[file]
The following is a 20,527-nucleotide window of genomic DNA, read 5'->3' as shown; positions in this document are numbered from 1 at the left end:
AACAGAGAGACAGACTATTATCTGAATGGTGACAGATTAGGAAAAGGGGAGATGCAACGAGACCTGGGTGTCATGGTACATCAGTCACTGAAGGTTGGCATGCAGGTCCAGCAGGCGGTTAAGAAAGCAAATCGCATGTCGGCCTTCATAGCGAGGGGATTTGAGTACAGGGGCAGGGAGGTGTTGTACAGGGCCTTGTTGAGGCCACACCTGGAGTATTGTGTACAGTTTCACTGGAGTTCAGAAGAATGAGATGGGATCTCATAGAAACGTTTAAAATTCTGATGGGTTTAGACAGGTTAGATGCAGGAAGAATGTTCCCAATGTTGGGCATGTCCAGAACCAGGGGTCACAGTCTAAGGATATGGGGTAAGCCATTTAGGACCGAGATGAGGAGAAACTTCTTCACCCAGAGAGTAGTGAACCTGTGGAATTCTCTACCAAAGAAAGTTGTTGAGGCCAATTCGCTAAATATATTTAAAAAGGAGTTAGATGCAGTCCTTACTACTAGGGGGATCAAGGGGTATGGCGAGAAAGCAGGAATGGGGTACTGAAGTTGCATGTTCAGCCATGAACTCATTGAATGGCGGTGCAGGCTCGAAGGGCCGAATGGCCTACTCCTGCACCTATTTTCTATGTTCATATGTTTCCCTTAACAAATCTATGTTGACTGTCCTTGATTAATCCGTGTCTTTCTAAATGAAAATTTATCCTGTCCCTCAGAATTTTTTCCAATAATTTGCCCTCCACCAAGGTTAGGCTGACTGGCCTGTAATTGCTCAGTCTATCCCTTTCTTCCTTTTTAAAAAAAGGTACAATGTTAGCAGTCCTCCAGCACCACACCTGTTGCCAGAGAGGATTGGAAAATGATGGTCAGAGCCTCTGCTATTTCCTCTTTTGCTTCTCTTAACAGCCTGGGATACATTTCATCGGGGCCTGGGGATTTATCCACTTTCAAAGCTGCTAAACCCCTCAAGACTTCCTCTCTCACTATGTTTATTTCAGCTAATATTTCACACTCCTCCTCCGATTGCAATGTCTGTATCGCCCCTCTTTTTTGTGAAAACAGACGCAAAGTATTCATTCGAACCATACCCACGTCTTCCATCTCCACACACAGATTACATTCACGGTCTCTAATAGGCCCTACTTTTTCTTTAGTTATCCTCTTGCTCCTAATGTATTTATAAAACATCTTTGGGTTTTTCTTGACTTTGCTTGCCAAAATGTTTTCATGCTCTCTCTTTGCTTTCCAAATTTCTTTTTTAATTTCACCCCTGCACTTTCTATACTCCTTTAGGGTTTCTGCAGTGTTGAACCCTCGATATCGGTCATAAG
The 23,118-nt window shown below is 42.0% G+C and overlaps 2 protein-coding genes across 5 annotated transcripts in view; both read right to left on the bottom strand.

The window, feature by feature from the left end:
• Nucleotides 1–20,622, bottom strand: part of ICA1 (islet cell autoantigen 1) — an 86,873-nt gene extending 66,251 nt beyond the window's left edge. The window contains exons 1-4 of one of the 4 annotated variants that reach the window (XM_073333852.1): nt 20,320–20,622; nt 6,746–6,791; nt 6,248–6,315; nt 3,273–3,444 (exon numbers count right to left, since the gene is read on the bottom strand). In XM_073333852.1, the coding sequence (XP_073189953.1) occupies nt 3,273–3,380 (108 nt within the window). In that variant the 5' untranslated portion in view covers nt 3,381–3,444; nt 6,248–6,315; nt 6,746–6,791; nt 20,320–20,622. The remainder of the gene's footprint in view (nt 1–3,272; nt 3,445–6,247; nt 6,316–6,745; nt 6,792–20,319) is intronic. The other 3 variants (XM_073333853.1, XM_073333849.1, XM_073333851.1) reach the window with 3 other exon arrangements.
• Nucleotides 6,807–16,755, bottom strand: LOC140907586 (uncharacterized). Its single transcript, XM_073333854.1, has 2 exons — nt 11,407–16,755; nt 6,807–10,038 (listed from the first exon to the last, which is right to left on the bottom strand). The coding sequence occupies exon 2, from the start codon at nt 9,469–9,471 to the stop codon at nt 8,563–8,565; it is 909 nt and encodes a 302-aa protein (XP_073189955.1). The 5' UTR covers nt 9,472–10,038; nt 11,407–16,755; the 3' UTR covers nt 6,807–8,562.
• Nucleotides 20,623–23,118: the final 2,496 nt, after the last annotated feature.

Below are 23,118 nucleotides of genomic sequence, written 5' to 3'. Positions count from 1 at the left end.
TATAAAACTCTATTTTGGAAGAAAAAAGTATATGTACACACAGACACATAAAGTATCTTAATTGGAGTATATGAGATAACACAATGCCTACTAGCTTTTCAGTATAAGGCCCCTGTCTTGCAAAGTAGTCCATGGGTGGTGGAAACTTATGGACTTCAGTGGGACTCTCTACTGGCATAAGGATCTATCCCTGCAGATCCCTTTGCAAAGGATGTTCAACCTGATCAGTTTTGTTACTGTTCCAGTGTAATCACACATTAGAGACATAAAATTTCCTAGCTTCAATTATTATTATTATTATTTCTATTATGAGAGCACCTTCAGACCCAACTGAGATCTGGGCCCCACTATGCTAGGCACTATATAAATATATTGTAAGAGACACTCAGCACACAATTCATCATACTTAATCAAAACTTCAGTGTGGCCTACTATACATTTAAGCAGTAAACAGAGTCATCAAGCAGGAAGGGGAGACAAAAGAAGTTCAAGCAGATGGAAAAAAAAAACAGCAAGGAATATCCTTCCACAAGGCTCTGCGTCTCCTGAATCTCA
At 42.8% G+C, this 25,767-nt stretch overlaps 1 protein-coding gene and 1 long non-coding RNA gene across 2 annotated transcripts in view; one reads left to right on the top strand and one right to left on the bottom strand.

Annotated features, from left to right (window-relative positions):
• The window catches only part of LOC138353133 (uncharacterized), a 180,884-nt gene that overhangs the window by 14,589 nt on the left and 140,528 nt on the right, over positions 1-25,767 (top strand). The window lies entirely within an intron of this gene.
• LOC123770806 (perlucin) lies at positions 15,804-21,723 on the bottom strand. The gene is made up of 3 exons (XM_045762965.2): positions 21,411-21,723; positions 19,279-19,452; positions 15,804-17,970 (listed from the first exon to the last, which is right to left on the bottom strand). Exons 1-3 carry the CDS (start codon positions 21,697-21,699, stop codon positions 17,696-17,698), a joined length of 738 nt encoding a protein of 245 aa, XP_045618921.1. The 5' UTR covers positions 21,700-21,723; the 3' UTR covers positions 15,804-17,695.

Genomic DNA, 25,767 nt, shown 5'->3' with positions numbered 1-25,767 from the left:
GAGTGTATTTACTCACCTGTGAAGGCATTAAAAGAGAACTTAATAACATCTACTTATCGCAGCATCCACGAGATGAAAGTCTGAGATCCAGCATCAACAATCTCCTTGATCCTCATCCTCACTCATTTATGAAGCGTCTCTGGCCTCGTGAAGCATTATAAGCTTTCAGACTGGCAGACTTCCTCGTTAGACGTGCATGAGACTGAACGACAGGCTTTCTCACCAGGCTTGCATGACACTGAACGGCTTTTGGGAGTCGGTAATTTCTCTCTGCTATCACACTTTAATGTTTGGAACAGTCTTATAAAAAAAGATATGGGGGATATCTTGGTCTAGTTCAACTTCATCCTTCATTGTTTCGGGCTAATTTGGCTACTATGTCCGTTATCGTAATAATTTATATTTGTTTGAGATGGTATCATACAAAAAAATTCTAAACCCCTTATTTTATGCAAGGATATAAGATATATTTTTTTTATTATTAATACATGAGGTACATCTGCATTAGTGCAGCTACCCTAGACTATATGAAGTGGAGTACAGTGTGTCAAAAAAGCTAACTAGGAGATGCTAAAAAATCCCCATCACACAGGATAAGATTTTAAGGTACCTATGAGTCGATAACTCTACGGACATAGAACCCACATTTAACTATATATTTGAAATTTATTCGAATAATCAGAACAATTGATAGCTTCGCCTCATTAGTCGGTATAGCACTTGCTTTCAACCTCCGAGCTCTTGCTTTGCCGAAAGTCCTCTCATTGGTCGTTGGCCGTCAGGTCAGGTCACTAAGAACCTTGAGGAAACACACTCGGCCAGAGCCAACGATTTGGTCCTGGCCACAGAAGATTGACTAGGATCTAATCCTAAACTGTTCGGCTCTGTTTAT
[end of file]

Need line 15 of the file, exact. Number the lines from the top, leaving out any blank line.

GAGTGTATTTACTCACCTGTGAAGGCATTAAAAGAGAACTTAATAACATCTACTTATCGCAGCATCCACGAGATGAAAGTCTGAGATCCAGCATCAACAATCTCCTTGATCCTCATCCTCACTCATTTATGAAGCGTCTCTGGCCTCGTGAAGCATTATAAGCTTTCAGACTGGCAGACTTCCTCGTTAGACGTGCATGAGACTGAACGACAGGCTTTCTCACCAGGCTTGCATGACACTGAACGGCTTTTGGGAGTCGGTAATTTCTCTCTGCTATCACACTTTAATGTTTGGAACAGTCTTATAAAAAAAGATATGGGGGATATCTTGGTCTAGTTCAACTTCATCCTTCATTGTTTCGGGCTAATTTGGCTACTATGTCCGTTATCGTAATAATTTATATTTGTTTGAGATGGTATCATACAAAAAAATTCTAAACCCCTTATTTTATGCAAGGATATAAGATATATTTTTTTTATTATTAATACATGAGGTACATCTGCATTAGTGCAGCTACCCTAGACTATATGAAGTGGAGTACAGTGTGTCAAAAAAGCTAACTAGGAGATGCTAAAAAATCCCCATCACACAGGATAAGATTTTAAGGTACCTATGAGTCGATAACTCTACGGACATAGAACCCACATTTAACTATATATTTGAAATTTATTCGAATAATCAGAACAATTGATAGCTTCGCCTCATTAGTCGGTATAGCACTTGCTTTCAACCTCCGAGCTCTTGCTTTGCCGAAAGTCCTCTCATTGGTCGTTGGCCGTCAGGTCAGGTCACTAAGAACCTTGAGGAAACACACTCGGCCAGAGCCAACGATTTGGTCCTGGCCACAGAAGATTGACTAGGATCTAATCCTAAACTGTTCGGCTCTGTTTAT